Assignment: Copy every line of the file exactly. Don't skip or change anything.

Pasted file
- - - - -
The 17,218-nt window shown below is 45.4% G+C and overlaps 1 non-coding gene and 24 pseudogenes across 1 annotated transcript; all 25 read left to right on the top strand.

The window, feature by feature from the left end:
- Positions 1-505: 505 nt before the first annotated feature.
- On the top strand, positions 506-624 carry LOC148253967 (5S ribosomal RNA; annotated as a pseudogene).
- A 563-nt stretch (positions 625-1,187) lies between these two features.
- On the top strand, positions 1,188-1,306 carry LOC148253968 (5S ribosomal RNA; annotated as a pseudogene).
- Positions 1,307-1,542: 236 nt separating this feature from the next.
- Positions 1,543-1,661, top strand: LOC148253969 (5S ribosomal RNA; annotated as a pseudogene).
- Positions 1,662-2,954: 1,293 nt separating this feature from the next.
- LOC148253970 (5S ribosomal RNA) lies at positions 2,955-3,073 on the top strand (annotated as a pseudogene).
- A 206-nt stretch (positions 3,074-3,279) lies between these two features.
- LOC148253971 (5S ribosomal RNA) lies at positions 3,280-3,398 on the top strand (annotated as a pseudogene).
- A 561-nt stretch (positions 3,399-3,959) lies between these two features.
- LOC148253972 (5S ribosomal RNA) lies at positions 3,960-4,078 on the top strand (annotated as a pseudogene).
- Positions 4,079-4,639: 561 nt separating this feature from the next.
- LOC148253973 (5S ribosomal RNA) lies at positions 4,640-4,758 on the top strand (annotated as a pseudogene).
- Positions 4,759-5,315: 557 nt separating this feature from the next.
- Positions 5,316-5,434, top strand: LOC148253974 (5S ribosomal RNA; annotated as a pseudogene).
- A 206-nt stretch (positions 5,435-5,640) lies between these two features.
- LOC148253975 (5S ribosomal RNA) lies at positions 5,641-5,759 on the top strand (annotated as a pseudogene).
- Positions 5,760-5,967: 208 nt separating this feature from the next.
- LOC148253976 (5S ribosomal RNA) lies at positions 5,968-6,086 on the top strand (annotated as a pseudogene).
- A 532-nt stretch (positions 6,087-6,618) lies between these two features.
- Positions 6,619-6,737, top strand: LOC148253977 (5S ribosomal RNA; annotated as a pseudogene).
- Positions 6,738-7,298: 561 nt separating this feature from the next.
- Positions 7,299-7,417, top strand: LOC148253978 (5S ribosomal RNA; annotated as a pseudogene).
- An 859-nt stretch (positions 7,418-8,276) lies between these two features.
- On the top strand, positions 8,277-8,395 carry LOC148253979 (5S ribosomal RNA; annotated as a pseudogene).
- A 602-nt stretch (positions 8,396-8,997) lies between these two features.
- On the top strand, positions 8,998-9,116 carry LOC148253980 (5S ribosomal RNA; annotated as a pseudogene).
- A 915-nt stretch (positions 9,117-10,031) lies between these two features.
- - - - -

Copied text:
The 17,218-nt window shown below is 45.4% G+C and overlaps 1 non-coding gene and 24 pseudogenes across 1 annotated transcript; all 25 read left to right on the top strand.

The window, feature by feature from the left end:
- Positions 1-505: 505 nt before the first annotated feature.
- On the top strand, positions 506-624 carry LOC148253967 (5S ribosomal RNA; annotated as a pseudogene).
- A 563-nt stretch (positions 625-1,187) lies between these two features.
- On the top strand, positions 1,188-1,306 carry LOC148253968 (5S ribosomal RNA; annotated as a pseudogene).
- Positions 1,307-1,542: 236 nt separating this feature from the next.
- Positions 1,543-1,661, top strand: LOC148253969 (5S ribosomal RNA; annotated as a pseudogene).
- Positions 1,662-2,954: 1,293 nt separating this feature from the next.
- LOC148253970 (5S ribosomal RNA) lies at positions 2,955-3,073 on the top strand (annotated as a pseudogene).
- A 206-nt stretch (positions 3,074-3,279) lies between these two features.
- LOC148253971 (5S ribosomal RNA) lies at positions 3,280-3,398 on the top strand (annotated as a pseudogene).
- A 561-nt stretch (positions 3,399-3,959) lies between these two features.
- LOC148253972 (5S ribosomal RNA) lies at positions 3,960-4,078 on the top strand (annotated as a pseudogene).
- Positions 4,079-4,639: 561 nt separating this feature from the next.
- LOC148253973 (5S ribosomal RNA) lies at positions 4,640-4,758 on the top strand (annotated as a pseudogene).
- Positions 4,759-5,315: 557 nt separating this feature from the next.
- Positions 5,316-5,434, top strand: LOC148253974 (5S ribosomal RNA; annotated as a pseudogene).
- A 206-nt stretch (positions 5,435-5,640) lies between these two features.
- LOC148253975 (5S ribosomal RNA) lies at positions 5,641-5,759 on the top strand (annotated as a pseudogene).
- Positions 5,760-5,967: 208 nt separating this feature from the next.
- LOC148253976 (5S ribosomal RNA) lies at positions 5,968-6,086 on the top strand (annotated as a pseudogene).
- A 532-nt stretch (positions 6,087-6,618) lies between these two features.
- Positions 6,619-6,737, top strand: LOC148253977 (5S ribosomal RNA; annotated as a pseudogene).
- Positions 6,738-7,298: 561 nt separating this feature from the next.
- Positions 7,299-7,417, top strand: LOC148253978 (5S ribosomal RNA; annotated as a pseudogene).
- An 859-nt stretch (positions 7,418-8,276) lies between these two features.
- On the top strand, positions 8,277-8,395 carry LOC148253979 (5S ribosomal RNA; annotated as a pseudogene).
- A 602-nt stretch (positions 8,396-8,997) lies between these two features.
- On the top strand, positions 8,998-9,116 carry LOC148253980 (5S ribosomal RNA; annotated as a pseudogene).
- A 915-nt stretch (positions 9,117-10,031) lies between these two features.